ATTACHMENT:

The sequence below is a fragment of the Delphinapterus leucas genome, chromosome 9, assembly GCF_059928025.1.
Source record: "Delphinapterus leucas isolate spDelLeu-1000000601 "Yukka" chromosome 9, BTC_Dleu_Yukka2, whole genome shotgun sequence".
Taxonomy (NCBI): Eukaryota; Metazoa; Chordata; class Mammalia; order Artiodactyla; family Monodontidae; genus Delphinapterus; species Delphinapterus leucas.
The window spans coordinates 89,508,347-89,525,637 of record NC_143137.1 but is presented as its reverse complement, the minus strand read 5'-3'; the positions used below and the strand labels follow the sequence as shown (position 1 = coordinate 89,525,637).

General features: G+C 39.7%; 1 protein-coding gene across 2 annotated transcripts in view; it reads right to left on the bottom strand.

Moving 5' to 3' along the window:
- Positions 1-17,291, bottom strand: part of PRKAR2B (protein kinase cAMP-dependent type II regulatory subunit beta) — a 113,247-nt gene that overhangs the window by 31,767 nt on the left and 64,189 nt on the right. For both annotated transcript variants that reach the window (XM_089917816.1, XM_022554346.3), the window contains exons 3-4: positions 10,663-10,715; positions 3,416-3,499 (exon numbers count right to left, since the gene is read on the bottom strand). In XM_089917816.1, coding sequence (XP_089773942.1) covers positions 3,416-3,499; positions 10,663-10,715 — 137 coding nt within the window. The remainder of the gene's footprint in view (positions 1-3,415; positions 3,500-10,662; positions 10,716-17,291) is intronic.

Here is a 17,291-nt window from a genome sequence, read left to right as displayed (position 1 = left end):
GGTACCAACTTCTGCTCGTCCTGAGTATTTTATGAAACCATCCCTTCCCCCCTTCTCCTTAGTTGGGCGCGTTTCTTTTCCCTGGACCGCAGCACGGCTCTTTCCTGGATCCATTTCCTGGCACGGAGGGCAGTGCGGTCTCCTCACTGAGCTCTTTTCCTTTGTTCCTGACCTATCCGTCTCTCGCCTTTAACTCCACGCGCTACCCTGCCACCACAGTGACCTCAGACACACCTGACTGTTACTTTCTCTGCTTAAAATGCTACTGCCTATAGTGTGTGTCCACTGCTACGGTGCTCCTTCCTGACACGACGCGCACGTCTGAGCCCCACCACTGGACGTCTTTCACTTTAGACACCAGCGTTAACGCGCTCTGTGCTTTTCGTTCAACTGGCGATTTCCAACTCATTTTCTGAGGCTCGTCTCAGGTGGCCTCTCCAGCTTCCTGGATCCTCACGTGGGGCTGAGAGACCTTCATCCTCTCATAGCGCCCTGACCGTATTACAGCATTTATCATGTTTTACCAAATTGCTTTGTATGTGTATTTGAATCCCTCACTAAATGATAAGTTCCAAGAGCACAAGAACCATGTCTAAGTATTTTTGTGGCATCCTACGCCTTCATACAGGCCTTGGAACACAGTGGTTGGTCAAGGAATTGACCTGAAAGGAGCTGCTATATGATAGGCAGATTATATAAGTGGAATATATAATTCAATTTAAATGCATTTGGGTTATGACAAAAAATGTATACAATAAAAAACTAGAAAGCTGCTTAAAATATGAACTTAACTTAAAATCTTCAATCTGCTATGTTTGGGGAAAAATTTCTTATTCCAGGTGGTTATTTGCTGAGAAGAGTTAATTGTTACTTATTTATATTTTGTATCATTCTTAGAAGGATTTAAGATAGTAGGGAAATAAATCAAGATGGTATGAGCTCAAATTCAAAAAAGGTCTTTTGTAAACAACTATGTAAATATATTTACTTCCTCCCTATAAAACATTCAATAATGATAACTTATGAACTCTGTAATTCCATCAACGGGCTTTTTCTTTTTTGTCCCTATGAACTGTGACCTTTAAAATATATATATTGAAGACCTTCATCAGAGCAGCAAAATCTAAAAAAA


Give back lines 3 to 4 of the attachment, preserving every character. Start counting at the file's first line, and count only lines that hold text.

Taxonomy (NCBI): Eukaryota; Metazoa; Chordata; class Mammalia; order Artiodactyla; family Monodontidae; genus Delphinapterus; species Delphinapterus leucas.
The window spans coordinates 89,508,347-89,525,637 of record NC_143137.1 but is presented as its reverse complement, the minus strand read 5'-3'; the positions used below and the strand labels follow the sequence as shown (position 1 = coordinate 89,525,637).